SIMBAD references

1999AJ....118.1373L - Astron. J., 118, 1373-1389 (1999/September-0)

RR Lyrae luminosity differences between Oosterhoff group I and II cluster systems and the origin of the Oosterhoff dichotomy.

LEE J.-W. and CARNEY B.W.

Abstract (from CDS):

We present a comparative study of the Oosterhoff II cluster M2 and the Oosterhoff I cluster M3. Both have similar metallicities, [Fe/H]=-1.62 for M2 and -1.66 for M3, but very different horizontal-branch (HB) morphologies (B-R)/(B+V+R)=0.92 for M2 and 0.08 for M3. A period shift analysis and main-sequence fitting show that RRab variables in M2 are about 0.2 mag brighter than those in M3. Comparisons of the M2 period shift with Oosterhoff I clusters NGC 3201 and NGC 7006 also yield similar results, while a comparison between M2 and the Oosterhoff II cluster NGC 5986 reveals that the RR Lyrae luminosities are very similar. The luminosity difference is thought to be due to the evolutionary effect described in 1990 by Lee, Demarque, & Zinn: the M2 RRab variables have evolved away from the zero-age horizontal branch (ZAHB), while most M3 RRab variables lie near the ZAHB. A comparison of the mean period change rates of two clusters supports this hypothesis. Our relative age estimation using the difference in color between the base of giant branch and turn-off point shows that M2 is about 2 Gyr older than M3. Our result strongly suggests that the Oosterhoff dichotomy is due to age differences between Oosterhoff group I and II. This is consistent with the idea that the global second parameter is age.

We discuss the kinematic differences between Oosterhoff group I and II clusters. Our result shows that the Oosterhoff group I clusters have zero or retrograde rotation with <vrot≥-68±56 km.s–1 and σlos=131±28 km.s–1, while the Oosterhoff group II clusters have prograde rotation with <vrot≥+94±47 km.s–1 and σlos=115±29 km.s–1, confirming a similar conclusion of van den Bergh. The difference in kinematics and ages between Oosterhoff group I and II clusters suggests that they may have different origins: The Oosterhoff II clusters were formed very early in the proto-Galaxy while the Oosterhoff I clusters were formed at different locations and at a later time, and were probably merger events. The period distributions of an unbiased sample of field RRab variables with {mid}Z{mid}≤3 kpc and {mid}Z{mid}≥5 kpc indicate that they may belong to different populations, with peak periods of 0.65 and 0.55 days, respectively. If the hypothesis that the Oosterhoff dichotomy is due to evolution is correct, then this period shift among the field RR Lyrae variables suggests that the RRab population with {mid}Z{mid}≤3 kpc is somewhat older than the RRab population with {mid}Z{mid}≥5 kpc. This also suggests different formation histories.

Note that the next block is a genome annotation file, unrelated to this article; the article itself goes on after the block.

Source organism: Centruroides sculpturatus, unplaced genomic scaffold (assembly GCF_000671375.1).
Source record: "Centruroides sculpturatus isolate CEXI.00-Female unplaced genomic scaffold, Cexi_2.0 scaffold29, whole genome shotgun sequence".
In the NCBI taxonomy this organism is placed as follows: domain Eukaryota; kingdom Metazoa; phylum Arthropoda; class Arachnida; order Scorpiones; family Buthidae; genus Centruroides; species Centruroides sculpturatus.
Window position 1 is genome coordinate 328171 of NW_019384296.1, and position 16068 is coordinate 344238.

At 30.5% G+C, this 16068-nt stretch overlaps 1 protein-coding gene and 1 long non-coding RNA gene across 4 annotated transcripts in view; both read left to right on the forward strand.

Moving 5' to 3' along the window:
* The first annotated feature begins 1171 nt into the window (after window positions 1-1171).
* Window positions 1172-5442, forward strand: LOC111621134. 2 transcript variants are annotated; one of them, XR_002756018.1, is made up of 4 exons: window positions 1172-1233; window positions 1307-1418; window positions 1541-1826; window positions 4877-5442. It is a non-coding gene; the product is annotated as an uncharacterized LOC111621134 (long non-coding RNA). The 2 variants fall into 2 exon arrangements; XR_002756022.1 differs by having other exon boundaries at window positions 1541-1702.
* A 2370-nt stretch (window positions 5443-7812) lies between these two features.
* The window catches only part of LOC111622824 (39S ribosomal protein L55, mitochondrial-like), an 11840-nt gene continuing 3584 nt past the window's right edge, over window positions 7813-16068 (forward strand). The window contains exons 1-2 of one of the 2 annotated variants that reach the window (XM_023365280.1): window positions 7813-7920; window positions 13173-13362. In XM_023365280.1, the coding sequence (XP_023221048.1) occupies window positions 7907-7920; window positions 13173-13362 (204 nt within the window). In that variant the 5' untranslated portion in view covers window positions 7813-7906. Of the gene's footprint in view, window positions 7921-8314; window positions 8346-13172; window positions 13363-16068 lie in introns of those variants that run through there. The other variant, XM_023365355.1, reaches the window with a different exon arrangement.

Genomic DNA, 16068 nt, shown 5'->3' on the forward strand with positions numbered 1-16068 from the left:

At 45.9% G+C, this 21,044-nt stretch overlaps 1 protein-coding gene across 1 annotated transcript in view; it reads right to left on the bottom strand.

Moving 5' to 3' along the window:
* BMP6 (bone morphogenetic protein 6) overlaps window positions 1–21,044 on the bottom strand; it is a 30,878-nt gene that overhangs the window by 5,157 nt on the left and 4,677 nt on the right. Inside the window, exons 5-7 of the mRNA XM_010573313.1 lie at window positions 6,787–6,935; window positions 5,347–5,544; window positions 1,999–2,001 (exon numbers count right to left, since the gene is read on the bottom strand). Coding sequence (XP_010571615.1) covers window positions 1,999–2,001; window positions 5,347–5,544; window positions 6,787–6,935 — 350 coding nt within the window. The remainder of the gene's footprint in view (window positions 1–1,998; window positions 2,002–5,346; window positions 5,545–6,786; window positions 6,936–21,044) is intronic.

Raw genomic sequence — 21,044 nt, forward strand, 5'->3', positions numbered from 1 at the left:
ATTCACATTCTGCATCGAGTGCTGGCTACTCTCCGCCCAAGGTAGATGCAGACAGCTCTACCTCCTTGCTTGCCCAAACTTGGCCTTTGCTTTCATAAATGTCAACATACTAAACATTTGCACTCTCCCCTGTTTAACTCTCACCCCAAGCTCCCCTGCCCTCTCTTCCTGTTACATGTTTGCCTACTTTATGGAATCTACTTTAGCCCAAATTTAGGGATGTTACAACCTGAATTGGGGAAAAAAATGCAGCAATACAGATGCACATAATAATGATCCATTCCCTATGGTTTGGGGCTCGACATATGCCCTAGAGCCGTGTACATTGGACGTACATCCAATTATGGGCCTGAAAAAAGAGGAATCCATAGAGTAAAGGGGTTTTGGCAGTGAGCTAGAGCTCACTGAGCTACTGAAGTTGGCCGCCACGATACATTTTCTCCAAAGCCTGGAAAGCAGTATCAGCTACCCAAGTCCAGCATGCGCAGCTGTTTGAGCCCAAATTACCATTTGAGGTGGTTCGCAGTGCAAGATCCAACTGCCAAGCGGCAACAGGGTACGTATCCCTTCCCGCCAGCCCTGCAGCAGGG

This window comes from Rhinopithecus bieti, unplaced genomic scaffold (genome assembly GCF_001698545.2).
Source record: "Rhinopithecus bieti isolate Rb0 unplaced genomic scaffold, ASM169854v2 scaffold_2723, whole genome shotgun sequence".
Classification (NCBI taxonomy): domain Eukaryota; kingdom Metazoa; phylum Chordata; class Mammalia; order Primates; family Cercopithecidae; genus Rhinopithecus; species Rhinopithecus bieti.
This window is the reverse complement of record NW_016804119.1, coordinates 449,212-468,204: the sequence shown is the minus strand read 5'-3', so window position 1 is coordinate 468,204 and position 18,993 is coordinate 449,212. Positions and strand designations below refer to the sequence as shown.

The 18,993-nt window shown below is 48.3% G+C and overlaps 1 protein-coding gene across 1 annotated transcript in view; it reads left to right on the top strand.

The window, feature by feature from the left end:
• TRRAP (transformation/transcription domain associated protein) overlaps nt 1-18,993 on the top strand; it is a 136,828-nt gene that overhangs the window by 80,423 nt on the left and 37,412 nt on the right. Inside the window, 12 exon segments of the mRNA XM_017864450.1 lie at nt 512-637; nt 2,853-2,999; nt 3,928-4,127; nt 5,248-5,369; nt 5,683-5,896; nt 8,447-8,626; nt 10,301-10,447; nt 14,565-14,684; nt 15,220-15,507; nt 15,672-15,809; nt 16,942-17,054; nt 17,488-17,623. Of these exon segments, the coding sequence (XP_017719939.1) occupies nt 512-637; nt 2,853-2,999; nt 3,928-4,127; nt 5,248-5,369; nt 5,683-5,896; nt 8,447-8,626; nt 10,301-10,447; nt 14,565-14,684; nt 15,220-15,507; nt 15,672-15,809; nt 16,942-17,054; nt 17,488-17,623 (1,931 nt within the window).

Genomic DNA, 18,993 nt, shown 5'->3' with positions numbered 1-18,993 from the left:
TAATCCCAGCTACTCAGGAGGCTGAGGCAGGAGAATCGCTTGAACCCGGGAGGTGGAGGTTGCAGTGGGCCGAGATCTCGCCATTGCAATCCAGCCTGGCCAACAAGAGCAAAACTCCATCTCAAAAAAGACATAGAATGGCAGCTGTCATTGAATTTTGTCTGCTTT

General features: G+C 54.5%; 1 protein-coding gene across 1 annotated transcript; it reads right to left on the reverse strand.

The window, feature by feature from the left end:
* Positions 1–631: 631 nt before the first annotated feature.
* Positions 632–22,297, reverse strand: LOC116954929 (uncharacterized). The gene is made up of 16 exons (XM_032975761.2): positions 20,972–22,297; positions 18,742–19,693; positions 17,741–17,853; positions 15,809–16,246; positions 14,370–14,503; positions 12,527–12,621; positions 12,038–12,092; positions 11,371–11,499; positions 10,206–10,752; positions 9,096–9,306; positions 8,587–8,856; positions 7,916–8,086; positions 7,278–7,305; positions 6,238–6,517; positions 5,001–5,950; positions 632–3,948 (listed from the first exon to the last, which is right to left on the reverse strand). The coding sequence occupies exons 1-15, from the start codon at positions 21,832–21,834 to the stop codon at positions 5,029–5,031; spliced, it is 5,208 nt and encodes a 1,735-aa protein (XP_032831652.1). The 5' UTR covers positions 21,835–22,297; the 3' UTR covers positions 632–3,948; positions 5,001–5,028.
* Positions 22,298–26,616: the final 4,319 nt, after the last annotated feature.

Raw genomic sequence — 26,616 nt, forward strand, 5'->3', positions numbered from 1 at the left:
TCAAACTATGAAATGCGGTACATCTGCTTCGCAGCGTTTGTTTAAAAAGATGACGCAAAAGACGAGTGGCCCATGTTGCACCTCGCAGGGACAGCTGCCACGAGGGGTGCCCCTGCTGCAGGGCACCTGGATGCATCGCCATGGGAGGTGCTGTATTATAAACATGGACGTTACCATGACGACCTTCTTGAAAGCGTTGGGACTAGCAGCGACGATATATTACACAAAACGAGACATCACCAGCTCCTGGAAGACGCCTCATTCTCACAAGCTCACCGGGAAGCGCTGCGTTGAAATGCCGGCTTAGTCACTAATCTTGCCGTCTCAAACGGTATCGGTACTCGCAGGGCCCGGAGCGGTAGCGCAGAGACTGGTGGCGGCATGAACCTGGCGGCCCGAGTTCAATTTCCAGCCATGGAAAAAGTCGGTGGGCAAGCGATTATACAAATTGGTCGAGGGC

In an appendix, we discuss that the frequently used Gaussian HB mass-dispersion rate (i.e., the mass-loss rate at the red giant branch [RGB] tip) in synthetic HB model calculations cannot fully explain the extended blue HB population and the pulsational properties of RR Lyrae variables in M2. Comparisons with synthetic HB models strongly suggests that an enhanced mass loss is required that extends the HB toward lower HB masses. We also discuss statistical effects on the metallicity estimate using P0,min for field RRab variables reported by Castellani, Maceroni, & Tosi in 1983. Our calculations suggest that the statistical effect is sufficient to explain the apparent gradient in P0,min without introducing a metallicity gradient.Galaxy: formatio


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Journal keyword(s): globular clusters: individual (NGC 5272, NGC 7089) - Stars: Variables: RR Lyrae Variable - Stars: Horizontal-Branch - Stars: Luminosity Function, Mass Function

Simbad objects: 52

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